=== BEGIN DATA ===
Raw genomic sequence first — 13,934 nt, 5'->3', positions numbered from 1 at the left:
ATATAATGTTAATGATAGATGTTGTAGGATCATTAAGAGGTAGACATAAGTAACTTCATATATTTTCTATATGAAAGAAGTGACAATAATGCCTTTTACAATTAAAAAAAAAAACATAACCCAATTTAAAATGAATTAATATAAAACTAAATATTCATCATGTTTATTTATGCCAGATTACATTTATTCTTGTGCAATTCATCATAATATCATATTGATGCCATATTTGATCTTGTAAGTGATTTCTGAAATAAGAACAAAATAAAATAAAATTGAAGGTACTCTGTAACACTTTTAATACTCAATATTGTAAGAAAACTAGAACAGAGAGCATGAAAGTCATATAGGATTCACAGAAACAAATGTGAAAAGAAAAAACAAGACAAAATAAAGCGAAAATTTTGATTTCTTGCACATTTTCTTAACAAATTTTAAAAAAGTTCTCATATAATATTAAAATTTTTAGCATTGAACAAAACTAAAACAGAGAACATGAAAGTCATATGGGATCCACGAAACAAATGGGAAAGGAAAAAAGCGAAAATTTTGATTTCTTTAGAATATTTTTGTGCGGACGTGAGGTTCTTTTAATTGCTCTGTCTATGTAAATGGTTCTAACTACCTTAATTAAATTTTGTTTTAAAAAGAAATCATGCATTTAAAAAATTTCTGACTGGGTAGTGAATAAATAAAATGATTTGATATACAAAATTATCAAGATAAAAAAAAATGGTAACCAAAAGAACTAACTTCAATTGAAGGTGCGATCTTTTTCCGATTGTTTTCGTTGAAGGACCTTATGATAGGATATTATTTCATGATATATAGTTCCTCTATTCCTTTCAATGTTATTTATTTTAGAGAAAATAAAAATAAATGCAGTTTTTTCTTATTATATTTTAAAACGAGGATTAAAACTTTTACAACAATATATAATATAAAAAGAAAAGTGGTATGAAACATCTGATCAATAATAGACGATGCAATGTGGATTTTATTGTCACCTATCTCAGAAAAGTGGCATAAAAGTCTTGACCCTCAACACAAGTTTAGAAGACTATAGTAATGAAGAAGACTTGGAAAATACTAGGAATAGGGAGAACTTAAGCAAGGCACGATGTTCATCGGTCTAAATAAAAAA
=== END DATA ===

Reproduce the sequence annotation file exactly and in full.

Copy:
Raw genomic sequence first — 13,934 nt, 5'->3', positions numbered from 1 at the left:
ATATAATGTTAATGATAGATGTTGTAGGATCATTAAGAGGTAGACATAAGTAACTTCATATATTTTCTATATGAAAGAAGTGACAATAATGCCTTTTACAATTAAAAAAAAAAACATAACCCAATTTAAAATGAATTAATATAAAACTAAATATTCATCATGTTTATTTATGCCAGATTACATTTATTCTTGTGCAATTCATCATAATATCATATTGATGCCATATTTGATCTTGTAAGTGATTTCTGAAATAAGAACAAAATAAAATAAAATTGAAGGTACTCTGTAACACTTTTAATACTCAATATTGTAAGAAAACTAGAACAGAGAGCATGAAAGTCATATAGGATTCACAGAAACAAATGTGAAAAGAAAAAACAAGACAAAATAAAGCGAAAATTTTGATTTCTTGCACATTTTCTTAACAAATTTTAAAAAAGTTCTCATATAATATTAAAATTTTTAGCATTGAACAAAACTAAAACAGAGAACATGAAAGTCATATGGGATCCACGAAACAAATGGGAAAGGAAAAAAGCGAAAATTTTGATTTCTTTAGAATATTTTTGTGCGGACGTGAGGTTCTTTTAATTGCTCTGTCTATGTAAATGGTTCTAACTACCTTAATTAAATTTTGTTTTAAAAAGAAATCATGCATTTAAAAAATTTCTGACTGGGTAGTGAATAAATAAAATGATTTGATATACAAAATTATCAAGATAAAAAAAAATGGTAACCAAAAGAACTAACTTCAATTGAAGGTGCGATCTTTTTCCGATTGTTTTCGTTGAAGGACCTTATGATAGGATATTATTTCATGATATATAGTTCCTCTATTCCTTTCAATGTTATTTATTTTAGAGAAAATAAAAATAAATGCAGTTTTTTCTTATTATATTTTAAAACGAGGATTAAAACTTTTACAACAATATATAATATAAAAAGAAAAGTGGTATGAAACATCTGATCAATAATAGACGATGCAATGTGGATTTTATTGTCACCTATCTCAGAAAAGTGGCATAAAAGTCTTGACCCTCAACACAAGTTTAGAAGACTATAGTAATGAAGAAGACTTGGAAAATACTAGGAATAGGGAGAACTTAAGCAAGGCACGATGTTCATCGGTCTAAATAAAAAA